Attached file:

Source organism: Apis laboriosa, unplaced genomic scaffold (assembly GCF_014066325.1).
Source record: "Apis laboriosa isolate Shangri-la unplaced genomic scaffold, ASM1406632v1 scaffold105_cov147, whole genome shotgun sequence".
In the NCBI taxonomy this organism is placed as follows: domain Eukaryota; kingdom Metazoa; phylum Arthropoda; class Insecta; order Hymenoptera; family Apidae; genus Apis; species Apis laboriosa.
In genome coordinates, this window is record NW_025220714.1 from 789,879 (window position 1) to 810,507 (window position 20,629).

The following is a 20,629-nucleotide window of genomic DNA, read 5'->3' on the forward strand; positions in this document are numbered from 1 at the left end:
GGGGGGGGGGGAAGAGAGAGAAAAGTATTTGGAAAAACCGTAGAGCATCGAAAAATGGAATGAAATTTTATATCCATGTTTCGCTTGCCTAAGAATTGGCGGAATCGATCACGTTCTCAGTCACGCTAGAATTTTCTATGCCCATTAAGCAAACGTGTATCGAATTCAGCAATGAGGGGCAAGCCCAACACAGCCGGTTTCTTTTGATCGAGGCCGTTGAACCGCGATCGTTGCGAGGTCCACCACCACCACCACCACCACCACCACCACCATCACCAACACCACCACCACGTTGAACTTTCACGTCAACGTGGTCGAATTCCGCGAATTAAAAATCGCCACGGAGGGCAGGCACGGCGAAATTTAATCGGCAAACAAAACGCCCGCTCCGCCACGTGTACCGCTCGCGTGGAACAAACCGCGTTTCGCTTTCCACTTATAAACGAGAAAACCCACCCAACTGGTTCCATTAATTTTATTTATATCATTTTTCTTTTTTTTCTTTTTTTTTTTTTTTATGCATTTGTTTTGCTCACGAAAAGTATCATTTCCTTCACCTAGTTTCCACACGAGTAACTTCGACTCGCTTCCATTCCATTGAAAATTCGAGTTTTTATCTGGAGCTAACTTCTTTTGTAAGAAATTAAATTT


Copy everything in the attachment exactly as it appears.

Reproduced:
Source organism: Apis laboriosa, unplaced genomic scaffold (assembly GCF_014066325.1).
Source record: "Apis laboriosa isolate Shangri-la unplaced genomic scaffold, ASM1406632v1 scaffold105_cov147, whole genome shotgun sequence".
In the NCBI taxonomy this organism is placed as follows: domain Eukaryota; kingdom Metazoa; phylum Arthropoda; class Insecta; order Hymenoptera; family Apidae; genus Apis; species Apis laboriosa.
In genome coordinates, this window is record NW_025220714.1 from 789,879 (window position 1) to 810,507 (window position 20,629).

The following is a 20,629-nucleotide window of genomic DNA, read 5'->3' on the forward strand; positions in this document are numbered from 1 at the left end:
GGGGGGGGGGGAAGAGAGAGAAAAGTATTTGGAAAAACCGTAGAGCATCGAAAAATGGAATGAAATTTTATATCCATGTTTCGCTTGCCTAAGAATTGGCGGAATCGATCACGTTCTCAGTCACGCTAGAATTTTCTATGCCCATTAAGCAAACGTGTATCGAATTCAGCAATGAGGGGCAAGCCCAACACAGCCGGTTTCTTTTGATCGAGGCCGTTGAACCGCGATCGTTGCGAGGTCCACCACCACCACCACCACCACCACCACCACCATCACCAACACCACCACCACGTTGAACTTTCACGTCAACGTGGTCGAATTCCGCGAATTAAAAATCGCCACGGAGGGCAGGCACGGCGAAATTTAATCGGCAAACAAAACGCCCGCTCCGCCACGTGTACCGCTCGCGTGGAACAAACCGCGTTTCGCTTTCCACTTATAAACGAGAAAACCCACCCAACTGGTTCCATTAATTTTATTTATATCATTTTTCTTTTTTTTCTTTTTTTTTTTTTTTATGCATTTGTTTTGCTCACGAAAAGTATCATTTCCTTCACCTAGTTTCCACACGAGTAACTTCGACTCGCTTCCATTCCATTGAAAATTCGAGTTTTTATCTGGAGCTAACTTCTTTTGTAAGAAATTAAATTT